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Oregon Court of Appeals Reaffirms that Absolute Necessity is a Prerequisite for Pursuing an Easement by Necessity Claim

In Relling v. Khorenian, plaintiff filed a declaratory judgment seeking to establish an easement over the defendant's properties for access.  Plaintiff purchased property from N-C-W, Inc. (NCW) pursuant to a land sale contract in 1972.  At the time of the conveyance, plaintiff accessed his property via a logging road on property owned by NCW to McKay Creek Road.  The fulfillment deed held in escrow during the land-sale contract granted plaintiff “an easement for road purposes to McKay Creek Road.”  Three months after conveyance to plaintiff, NCW began conveying the remaining lands surrounding plaintiff's parcel, including parcels containing plaintiff’s existent logging road access across defendant’s property to McKay Creek Road.  The fulfillment deed was recorded in 1978, after adjacent parcels had been transferred to others.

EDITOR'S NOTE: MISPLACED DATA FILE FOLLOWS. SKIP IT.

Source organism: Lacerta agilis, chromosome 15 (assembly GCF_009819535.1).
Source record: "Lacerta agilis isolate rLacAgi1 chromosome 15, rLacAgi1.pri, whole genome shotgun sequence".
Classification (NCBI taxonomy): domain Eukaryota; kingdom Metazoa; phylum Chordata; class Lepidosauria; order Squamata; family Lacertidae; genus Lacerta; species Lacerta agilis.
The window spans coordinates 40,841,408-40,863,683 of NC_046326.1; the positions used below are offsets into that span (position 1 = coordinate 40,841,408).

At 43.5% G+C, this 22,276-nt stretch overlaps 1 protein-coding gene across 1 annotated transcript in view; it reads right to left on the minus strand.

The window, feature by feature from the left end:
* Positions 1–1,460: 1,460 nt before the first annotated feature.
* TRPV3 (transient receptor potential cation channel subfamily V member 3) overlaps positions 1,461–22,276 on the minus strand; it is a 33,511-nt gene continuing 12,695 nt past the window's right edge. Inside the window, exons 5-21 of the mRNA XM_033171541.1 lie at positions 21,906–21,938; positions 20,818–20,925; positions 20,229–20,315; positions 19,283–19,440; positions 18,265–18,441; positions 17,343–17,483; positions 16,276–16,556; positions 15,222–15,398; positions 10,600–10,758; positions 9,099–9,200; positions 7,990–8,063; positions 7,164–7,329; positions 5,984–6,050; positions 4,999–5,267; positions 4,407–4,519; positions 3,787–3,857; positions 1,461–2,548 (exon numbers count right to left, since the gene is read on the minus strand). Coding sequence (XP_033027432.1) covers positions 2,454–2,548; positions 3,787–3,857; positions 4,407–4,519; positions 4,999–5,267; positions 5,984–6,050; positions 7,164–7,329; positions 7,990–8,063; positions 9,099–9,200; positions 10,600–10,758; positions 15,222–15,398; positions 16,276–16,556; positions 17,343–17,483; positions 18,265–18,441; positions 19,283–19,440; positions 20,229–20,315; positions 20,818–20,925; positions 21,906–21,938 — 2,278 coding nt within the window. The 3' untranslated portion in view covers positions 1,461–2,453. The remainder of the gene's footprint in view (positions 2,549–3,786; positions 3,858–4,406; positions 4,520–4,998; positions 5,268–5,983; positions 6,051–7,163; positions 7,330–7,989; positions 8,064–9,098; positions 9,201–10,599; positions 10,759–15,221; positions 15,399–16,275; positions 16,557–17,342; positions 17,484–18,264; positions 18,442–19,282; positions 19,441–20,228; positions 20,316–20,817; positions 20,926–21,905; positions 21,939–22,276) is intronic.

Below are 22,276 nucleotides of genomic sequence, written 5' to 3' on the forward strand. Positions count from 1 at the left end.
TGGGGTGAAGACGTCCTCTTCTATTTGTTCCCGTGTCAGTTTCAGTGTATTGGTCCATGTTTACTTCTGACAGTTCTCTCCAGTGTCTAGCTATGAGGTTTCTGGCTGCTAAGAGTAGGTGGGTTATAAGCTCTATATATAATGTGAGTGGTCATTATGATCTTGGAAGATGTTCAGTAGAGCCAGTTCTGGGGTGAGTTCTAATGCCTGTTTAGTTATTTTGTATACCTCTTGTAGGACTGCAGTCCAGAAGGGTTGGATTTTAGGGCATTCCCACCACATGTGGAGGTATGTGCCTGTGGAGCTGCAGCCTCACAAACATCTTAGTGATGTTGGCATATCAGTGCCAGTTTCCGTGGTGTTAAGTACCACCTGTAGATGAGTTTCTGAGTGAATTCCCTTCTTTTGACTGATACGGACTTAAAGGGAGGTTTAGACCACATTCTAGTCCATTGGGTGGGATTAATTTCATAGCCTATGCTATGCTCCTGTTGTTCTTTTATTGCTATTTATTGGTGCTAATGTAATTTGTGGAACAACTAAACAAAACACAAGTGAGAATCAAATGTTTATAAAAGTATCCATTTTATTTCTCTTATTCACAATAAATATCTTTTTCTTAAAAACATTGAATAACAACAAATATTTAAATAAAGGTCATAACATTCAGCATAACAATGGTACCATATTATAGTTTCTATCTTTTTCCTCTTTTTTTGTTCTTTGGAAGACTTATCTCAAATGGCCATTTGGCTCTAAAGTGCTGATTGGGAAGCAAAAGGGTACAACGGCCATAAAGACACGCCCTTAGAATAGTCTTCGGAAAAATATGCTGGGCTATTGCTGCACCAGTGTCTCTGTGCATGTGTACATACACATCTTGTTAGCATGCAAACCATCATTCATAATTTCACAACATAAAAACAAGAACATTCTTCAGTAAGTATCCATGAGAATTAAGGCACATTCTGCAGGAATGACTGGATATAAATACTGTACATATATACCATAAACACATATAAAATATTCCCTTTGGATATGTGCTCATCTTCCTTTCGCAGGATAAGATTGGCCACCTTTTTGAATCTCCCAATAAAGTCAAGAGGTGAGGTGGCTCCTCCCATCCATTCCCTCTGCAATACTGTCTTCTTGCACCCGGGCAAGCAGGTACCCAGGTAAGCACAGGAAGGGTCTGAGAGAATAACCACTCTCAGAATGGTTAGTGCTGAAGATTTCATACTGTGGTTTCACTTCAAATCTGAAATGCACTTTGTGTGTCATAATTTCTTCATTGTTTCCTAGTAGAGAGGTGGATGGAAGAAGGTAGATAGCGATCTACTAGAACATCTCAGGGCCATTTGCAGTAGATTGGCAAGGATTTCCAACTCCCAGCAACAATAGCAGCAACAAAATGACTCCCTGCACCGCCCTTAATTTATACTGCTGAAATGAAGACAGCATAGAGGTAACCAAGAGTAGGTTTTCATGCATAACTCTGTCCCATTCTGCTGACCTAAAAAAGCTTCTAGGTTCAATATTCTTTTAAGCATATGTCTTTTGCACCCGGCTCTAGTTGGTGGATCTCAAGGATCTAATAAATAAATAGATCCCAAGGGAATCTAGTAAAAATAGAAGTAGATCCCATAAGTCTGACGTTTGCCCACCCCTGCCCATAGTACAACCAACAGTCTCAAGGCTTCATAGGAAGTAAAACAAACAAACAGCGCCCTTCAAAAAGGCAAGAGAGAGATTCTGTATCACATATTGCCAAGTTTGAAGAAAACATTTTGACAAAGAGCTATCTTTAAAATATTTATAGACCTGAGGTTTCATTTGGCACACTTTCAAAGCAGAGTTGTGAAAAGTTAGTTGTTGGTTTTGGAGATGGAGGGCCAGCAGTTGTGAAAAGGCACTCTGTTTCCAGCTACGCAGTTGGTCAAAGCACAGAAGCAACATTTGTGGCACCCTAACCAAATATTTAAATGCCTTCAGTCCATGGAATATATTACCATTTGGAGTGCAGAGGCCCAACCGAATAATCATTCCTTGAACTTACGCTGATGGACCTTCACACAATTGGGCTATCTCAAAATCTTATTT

Although plaintiff’s prayer for relief sought declaration of a common law easement of necessity, plaintiff’s arguments emphasized facts suggesting that plaintiff had an implied easement by nature of the fulfillment deed.  Instead, the court held plaintiff to his plea that the landlocked nature of his property warranted granting an easement of necessity.  The Court held that three factors must be present in order to award an easement of necessity: (1) unity of title in the grantor; (2) severance of ownership; (3) actual necessity.  The facts indicated that plaintiff had multiple access points from other adjacent properties at the time of severance that did not rely on use of the logging road crossing defendant's properties.  Therefore, the court held that actual necessity was not present on these facts.  The trial court’s judgment was affirmed. Relling v. Khorenian ___ Or App ___ (Feb. 12, 2014, 2014 WL 554488, A148378)

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